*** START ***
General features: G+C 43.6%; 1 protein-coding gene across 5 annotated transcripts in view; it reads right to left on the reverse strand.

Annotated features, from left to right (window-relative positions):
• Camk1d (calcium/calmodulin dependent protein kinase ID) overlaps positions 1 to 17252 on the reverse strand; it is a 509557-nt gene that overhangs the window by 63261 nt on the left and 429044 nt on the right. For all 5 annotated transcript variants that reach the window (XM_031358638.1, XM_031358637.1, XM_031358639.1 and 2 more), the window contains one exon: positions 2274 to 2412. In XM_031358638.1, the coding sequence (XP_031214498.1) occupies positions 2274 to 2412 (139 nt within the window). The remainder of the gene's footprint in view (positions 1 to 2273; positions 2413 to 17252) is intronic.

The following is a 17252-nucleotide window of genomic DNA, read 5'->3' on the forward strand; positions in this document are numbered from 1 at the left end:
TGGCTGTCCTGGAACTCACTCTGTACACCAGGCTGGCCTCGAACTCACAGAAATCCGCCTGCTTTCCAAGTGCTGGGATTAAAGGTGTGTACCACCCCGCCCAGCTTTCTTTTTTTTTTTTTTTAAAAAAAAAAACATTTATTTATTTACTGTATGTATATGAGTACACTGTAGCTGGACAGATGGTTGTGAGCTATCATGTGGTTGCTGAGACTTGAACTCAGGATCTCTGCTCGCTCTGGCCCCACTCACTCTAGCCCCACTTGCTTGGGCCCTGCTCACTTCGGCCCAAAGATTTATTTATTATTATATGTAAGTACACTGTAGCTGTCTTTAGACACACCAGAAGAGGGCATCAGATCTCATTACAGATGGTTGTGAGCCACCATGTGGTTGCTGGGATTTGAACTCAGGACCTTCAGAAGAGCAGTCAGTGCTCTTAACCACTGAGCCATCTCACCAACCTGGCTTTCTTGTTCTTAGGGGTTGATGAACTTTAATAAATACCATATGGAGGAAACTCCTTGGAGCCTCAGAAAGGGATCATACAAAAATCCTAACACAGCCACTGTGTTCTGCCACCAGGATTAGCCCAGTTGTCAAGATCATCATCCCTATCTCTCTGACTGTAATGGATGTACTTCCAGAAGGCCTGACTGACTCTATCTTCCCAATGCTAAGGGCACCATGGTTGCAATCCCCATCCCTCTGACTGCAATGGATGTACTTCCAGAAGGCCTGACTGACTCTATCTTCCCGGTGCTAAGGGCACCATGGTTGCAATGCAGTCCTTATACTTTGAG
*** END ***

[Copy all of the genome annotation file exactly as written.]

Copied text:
General features: G+C 43.6%; 1 protein-coding gene across 5 annotated transcripts in view; it reads right to left on the reverse strand.

Annotated features, from left to right (window-relative positions):
• Camk1d (calcium/calmodulin dependent protein kinase ID) overlaps positions 1 to 17252 on the reverse strand; it is a 509557-nt gene that overhangs the window by 63261 nt on the left and 429044 nt on the right. For all 5 annotated transcript variants that reach the window (XM_031358638.1, XM_031358637.1, XM_031358639.1 and 2 more), the window contains one exon: positions 2274 to 2412. In XM_031358638.1, the coding sequence (XP_031214498.1) occupies positions 2274 to 2412 (139 nt within the window). The remainder of the gene's footprint in view (positions 1 to 2273; positions 2413 to 17252) is intronic.

The following is a 17252-nucleotide window of genomic DNA, read 5'->3' on the forward strand; positions in this document are numbered from 1 at the left end:
TGGCTGTCCTGGAACTCACTCTGTACACCAGGCTGGCCTCGAACTCACAGAAATCCGCCTGCTTTCCAAGTGCTGGGATTAAAGGTGTGTACCACCCCGCCCAGCTTTCTTTTTTTTTTTTTTTAAAAAAAAAAACATTTATTTATTTACTGTATGTATATGAGTACACTGTAGCTGGACAGATGGTTGTGAGCTATCATGTGGTTGCTGAGACTTGAACTCAGGATCTCTGCTCGCTCTGGCCCCACTCACTCTAGCCCCACTTGCTTGGGCCCTGCTCACTTCGGCCCAAAGATTTATTTATTATTATATGTAAGTACACTGTAGCTGTCTTTAGACACACCAGAAGAGGGCATCAGATCTCATTACAGATGGTTGTGAGCCACCATGTGGTTGCTGGGATTTGAACTCAGGACCTTCAGAAGAGCAGTCAGTGCTCTTAACCACTGAGCCATCTCACCAACCTGGCTTTCTTGTTCTTAGGGGTTGATGAACTTTAATAAATACCATATGGAGGAAACTCCTTGGAGCCTCAGAAAGGGATCATACAAAAATCCTAACACAGCCACTGTGTTCTGCCACCAGGATTAGCCCAGTTGTCAAGATCATCATCCCTATCTCTCTGACTGTAATGGATGTACTTCCAGAAGGCCTGACTGACTCTATCTTCCCAATGCTAAGGGCACCATGGTTGCAATCCCCATCCCTCTGACTGCAATGGATGTACTTCCAGAAGGCCTGACTGACTCTATCTTCCCGGTGCTAAGGGCACCATGGTTGCAATGCAGTCCTTATACTTTGAG